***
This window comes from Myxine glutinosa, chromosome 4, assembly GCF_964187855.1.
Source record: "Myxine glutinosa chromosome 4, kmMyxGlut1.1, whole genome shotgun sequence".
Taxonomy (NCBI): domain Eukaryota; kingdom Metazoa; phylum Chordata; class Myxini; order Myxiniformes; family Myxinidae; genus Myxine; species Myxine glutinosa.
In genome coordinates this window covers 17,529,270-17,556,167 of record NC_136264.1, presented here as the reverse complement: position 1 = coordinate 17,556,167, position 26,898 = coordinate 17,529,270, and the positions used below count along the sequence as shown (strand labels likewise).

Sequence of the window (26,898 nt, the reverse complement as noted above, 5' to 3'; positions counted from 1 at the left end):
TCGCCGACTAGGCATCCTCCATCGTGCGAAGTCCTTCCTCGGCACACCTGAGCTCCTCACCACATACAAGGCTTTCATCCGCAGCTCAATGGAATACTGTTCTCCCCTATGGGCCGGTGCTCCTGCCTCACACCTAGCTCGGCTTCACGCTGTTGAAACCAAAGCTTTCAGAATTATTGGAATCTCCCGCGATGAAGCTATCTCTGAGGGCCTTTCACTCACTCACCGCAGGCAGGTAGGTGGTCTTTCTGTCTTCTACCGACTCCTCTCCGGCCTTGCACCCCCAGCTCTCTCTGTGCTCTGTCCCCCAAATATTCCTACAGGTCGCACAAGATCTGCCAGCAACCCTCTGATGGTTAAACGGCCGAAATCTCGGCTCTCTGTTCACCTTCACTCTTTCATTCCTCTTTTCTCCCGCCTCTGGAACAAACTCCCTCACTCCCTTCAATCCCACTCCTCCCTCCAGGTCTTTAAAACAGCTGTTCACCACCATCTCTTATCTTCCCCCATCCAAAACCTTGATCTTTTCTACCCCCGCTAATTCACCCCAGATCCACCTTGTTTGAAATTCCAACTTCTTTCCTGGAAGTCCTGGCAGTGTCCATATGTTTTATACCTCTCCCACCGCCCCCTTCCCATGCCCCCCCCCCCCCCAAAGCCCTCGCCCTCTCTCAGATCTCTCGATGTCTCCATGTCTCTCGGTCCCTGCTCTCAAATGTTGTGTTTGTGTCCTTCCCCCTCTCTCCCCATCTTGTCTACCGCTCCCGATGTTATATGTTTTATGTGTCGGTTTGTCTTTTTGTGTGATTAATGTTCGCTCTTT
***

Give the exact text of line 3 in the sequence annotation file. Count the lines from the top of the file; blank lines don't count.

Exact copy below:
Taxonomy (NCBI): domain Eukaryota; kingdom Metazoa; phylum Chordata; class Myxini; order Myxiniformes; family Myxinidae; genus Myxine; species Myxine glutinosa.